Shira Shiloah
Life Member, Hadassah Greater Boston

On the Streets of Iraq: Recalling the Slain Baghdad Jewish Community

Image courtesy of Hadassah.
Image courtesy of Hadassah.
Farhud image courtesy of Hadassah.

As a proud American-Israeli Jew and second generation of survivors of the Farhud (Arabic for “violent dispossession”), I have a story to share of Jewish courage and resilience.

My paternal line originated in Baghdad, Iraq, where the members of my father’s family and hundreds of thousands of other Jews coexisted peacefully with Muslims and Christians for centuries. But in June 1941, my grandparents and their children – my aunts Yehudit and Dalia – were nearly massacred in Baghdad, their birthplace, during the Nazi-inspired Farhud, when at least 180 Jews were slaughtered, and many hundreds injured.

During that harrowing two-day massacre, my family was saved, thanks to the courage of Hassan, a Muslim partner in my grandfather’s textile-coloring business. Risking his own family’s safety, Hassan sheltered my family in his home.

My Aunt Yehudit, just three years old at the time, remembers being disguised in Muslim attire and instructed to remain silent to conceal her Judaic Iraqi-Arabic dialect. She remembers, too, that her parents abandoned their shoes to blend in with their barefoot Muslim neighbors.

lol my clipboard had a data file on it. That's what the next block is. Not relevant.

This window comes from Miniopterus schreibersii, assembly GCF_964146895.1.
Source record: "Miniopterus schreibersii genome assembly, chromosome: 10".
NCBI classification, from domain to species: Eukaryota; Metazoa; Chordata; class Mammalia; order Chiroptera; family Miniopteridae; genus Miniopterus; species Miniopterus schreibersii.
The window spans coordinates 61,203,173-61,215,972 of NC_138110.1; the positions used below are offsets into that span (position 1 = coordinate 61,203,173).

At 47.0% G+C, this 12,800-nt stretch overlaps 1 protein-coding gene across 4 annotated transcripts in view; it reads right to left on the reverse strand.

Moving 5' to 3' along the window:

When my family came to live with Hassan, his family bought new pots and dishes so my grandmother could prepare Kosher meals. Meanwhile, Yehudit formed a bond with Hassan’s three-year-old daughter (who remained her close friend until Yehudit departed from Iraq 10 years later). Upon returning home two weeks after the Farhud, young Yehudit was delighted to discover that her favorite toy was still under her pillow, where she had left it.

The Farhud ended over two thousand years of peaceful coexistence between Iraq’s Jewish minority and their Muslim countrymen. Antisemitism enveloped Iraq, and there were frequent public lynchings of prominent Jews. Life became insufferable. The Iraqi Jewish community dwindled from over 150,000 in 1940 to less than 2,000 by 1952, as Jews were forced to flee without their property or financial assets. Many arrived on Israel’s shores and were taken to live in tent cities (ma’abarot), where there was no infrastructure to provide water or heat.

My father, his brother, and his two sisters were among the destitute children. Since their parents had stayed in Baghdad—perhaps hoping for better days– my aunts, father and uncle were essentially orphaned for over five years, first living in those remote ma’abarot and then, in boarding schools. They were unable to communicate with their parents for the entire five years as there was no phone or mail service between the warring nations of Israel and Iraq.

Today, my elders are reticent to speak about the dark times of their childhood. Yehudit recalls crying the entire plane ride from Iraq to Israel and her smile fades at any mention of her early years in Israel. The first time I saw my father weep, I was eight-years-old. Dad was looking at a framed family photo taken in Baghdad in 1949.